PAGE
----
When a hollow spherical is split into pieces and the exterior surface of each cut portion is painted, it forms a mirror, with the internal layer reflecting the light. The reflecting surface formed is called a concave mirror.
Concave mirrors reflect rays of light and develop images by these reflected rays of light. Concave mirrors can produce both real and virtual images, depending on the object’s location.
A convex mirror is depicted in the diagram below. A convex mirror is a sphere that has had a piece of it cut away. The mirror is termed to be convex if the outside of the sphere is silvered and can reflect light. This line that runs from the mirror's base to the sphere's center is the main axis. The initial sphere's center of curvature (C) is considered the center of curvature c. The focal point (F) of the mirror is placed halfway between the mirror's surface and the center of curvature along the primary axis.
The point in space where light appears to diverge from is called an image. As a result of reflected light, any observer from any position viewing along a line at the image location will see the object. Regardless of the observer's location, each observer sees the image in the same place. A ray of light reflects off the mirror and into the observer's eye as the observer looks along a line. As a result, locating where reflected light intersects is the challenge The illustration below depicts an object in front of a convex mirror.
The accompanying illustration is an imaginary depiction of image formation in a convex mirror. The image’s location prevents light from passing through it. Observers only see the light reflected from each component of the object departing from this imaginary image location. Since all the items reflecting light seem to diverge from this location in time, anybody looking across a line at this location will see a duplicate or replica.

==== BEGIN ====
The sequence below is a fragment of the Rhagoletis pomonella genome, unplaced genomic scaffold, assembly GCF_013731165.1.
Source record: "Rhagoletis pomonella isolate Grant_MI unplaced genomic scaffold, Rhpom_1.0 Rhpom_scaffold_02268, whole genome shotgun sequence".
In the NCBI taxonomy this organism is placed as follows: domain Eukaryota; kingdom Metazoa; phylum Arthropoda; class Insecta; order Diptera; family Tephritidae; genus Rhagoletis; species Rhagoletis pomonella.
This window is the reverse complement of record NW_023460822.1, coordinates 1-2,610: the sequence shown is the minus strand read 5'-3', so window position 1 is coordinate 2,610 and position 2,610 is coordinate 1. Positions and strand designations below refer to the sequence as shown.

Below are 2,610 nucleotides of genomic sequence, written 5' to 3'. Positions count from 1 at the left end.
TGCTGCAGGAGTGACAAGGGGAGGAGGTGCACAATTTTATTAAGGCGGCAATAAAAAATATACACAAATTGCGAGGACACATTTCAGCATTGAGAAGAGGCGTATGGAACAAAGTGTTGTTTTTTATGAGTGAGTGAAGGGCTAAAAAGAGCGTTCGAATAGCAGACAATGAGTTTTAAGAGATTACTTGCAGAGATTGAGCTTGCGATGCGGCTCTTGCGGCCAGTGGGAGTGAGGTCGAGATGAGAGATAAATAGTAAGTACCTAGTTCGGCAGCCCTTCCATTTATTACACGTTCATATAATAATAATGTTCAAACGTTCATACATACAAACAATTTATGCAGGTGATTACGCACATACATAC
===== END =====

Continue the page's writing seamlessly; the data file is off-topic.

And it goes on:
Each incidence angle that travels parallel to the primary axis will reflect so that its expansion travels via the focal point. Any incident ray traveling to a convex mirror via the focal point will rebound and move parallel to the primary axis.
It gives the relation between object distance and image distance with focal length.
In a spherical mirror,
Distance between the object and the pole of the mirror is object distance(u).
Distance between the image and the pole of the mirror is Image distance(v).
Distance between the principal focus and pole of the mirror is Focal Length(f).
The object distance, image distance, and Focal length make up the mirror equation given below,
1 / v + 1 / u = 1 / f
u is the object distance
v is the image distance
And f is the focal length
Also, f = R / 2
R is the radius of curvature of the spherical mirror
This formula holds true for both convex and concave mirrors and for all object positions.
When a distance is measured opposite to the direction of the incident light, it is taken to be negative.
When a distance is measured in the same direction of the incident light, it is taken to be positive.
When a height is measured upwards and perpendicular to the principal axis, it is taken to be positive.
When a height is measured downwards and perpendicular to the principal axis, it is taken to be negative.